Scientists have compiled the first map detailing the height of forests worldwide, an inventory they hope will provide new insights into global carbon storage. The map — compiled from data collected over seven years using NASA satellite laser technology that can measure vertical “slices” of different tree heights in forests — shows that the tallest forests on Earth are in the Pacific Northwest of North America and across parts of Southeast Asia. Shorter forests predominate across northern Canada and Eurasia.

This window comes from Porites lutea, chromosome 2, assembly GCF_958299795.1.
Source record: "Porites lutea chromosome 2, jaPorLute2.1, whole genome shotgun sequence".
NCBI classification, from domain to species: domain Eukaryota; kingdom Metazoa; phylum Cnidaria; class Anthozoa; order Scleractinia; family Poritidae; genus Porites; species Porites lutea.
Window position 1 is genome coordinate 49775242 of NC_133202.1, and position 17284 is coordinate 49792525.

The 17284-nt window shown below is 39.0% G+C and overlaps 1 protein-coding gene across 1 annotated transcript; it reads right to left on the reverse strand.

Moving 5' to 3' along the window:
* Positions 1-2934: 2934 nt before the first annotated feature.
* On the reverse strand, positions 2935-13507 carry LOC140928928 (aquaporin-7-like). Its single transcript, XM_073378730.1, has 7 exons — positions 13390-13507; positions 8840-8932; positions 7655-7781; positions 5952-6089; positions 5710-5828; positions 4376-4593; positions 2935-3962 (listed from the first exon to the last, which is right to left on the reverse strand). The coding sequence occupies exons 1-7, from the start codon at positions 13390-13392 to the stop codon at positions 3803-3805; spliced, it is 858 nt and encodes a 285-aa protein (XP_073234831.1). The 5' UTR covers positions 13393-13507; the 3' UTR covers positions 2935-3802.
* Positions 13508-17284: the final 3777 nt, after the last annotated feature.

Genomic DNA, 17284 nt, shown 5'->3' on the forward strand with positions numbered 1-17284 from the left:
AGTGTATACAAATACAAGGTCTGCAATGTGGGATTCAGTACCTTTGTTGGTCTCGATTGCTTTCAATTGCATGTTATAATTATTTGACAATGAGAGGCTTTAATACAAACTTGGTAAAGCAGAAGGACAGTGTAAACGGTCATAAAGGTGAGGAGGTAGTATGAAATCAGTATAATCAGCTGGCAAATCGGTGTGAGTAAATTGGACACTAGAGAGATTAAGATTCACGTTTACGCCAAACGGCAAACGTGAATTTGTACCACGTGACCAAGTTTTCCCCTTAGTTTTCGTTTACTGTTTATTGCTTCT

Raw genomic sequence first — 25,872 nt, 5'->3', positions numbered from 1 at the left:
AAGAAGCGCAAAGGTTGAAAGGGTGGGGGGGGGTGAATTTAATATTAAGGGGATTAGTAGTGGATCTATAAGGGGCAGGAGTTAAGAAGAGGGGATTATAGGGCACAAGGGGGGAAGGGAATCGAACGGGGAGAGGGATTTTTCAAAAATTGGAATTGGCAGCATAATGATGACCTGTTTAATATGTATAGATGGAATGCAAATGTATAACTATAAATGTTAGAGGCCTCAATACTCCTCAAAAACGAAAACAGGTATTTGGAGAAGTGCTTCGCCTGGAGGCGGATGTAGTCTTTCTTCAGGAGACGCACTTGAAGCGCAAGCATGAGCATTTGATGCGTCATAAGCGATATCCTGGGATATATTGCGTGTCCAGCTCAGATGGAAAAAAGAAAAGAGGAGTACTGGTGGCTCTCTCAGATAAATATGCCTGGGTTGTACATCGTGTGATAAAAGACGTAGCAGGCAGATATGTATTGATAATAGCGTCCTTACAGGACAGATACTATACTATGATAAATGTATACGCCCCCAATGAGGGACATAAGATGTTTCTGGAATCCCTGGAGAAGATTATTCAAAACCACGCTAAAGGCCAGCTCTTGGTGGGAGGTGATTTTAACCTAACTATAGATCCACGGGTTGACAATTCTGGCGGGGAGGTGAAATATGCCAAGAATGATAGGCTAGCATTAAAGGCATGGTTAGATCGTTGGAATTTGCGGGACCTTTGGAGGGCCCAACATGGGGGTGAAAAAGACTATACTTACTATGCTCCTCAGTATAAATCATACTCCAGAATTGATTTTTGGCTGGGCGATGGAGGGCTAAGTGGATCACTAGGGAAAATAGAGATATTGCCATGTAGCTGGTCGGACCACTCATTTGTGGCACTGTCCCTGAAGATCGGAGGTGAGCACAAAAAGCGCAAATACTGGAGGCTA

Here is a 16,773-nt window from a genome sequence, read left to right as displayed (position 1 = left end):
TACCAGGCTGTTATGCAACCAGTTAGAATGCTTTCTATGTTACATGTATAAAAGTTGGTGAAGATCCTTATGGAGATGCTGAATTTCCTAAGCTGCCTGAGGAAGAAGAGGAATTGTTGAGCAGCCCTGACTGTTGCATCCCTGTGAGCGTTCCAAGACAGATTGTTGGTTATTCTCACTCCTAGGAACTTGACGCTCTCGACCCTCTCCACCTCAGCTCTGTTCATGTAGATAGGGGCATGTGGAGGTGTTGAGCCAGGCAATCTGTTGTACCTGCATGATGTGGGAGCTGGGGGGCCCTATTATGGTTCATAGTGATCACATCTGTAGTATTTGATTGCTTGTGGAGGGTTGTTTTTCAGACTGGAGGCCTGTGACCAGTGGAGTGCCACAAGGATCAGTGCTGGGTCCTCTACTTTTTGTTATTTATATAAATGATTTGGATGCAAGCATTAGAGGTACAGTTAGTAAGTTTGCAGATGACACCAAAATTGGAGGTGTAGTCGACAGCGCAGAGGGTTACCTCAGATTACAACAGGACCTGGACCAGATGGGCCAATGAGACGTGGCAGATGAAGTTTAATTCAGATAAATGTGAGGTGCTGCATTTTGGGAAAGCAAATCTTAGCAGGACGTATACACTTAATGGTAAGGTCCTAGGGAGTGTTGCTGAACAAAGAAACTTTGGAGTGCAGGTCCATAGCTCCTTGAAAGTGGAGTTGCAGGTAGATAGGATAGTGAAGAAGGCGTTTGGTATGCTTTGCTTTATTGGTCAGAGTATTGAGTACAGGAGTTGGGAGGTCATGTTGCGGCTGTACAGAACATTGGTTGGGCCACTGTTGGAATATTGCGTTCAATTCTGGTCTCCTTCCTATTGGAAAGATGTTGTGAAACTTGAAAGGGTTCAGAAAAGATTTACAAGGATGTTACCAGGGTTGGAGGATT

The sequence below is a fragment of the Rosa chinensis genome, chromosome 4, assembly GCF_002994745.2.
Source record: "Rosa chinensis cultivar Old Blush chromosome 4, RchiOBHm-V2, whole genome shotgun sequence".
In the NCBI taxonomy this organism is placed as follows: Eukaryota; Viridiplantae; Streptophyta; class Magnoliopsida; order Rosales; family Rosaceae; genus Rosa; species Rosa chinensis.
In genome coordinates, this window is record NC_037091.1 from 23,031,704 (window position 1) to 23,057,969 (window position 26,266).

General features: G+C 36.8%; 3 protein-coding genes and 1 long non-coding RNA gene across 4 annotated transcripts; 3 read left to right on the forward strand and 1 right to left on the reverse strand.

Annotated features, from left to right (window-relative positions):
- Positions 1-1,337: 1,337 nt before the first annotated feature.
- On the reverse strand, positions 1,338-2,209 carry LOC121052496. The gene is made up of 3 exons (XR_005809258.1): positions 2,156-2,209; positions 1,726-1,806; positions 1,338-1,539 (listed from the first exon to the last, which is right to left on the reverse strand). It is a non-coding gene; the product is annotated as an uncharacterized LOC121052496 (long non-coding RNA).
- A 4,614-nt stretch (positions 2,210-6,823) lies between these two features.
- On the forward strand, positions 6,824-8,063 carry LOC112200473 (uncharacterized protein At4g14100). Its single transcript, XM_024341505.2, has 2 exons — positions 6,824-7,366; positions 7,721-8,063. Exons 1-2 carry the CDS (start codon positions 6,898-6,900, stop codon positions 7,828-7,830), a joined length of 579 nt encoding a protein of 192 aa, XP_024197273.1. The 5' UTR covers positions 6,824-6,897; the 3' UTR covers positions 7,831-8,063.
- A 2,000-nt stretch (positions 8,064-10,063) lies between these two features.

The tallest canopies are found in temperate conifer forests, which include Douglas fir, redwoods, and sequoias, and can easily reach 131 feet (40 meters) in height; some California redwoods are more than 300 feet tall. In contrast, boreal forests — which include spruce, fir, larch, and pine — have canopies that are typically less than 66 feet. NASA scientists hope the map will help them determine how much of the world’s carbon is stored in forests; which types of forest absorb more carbon than others; where some 2 billion tons of “missing” carbon released by humans annually ends up; and how well the planet can continue to absorb rising CO2 emissions.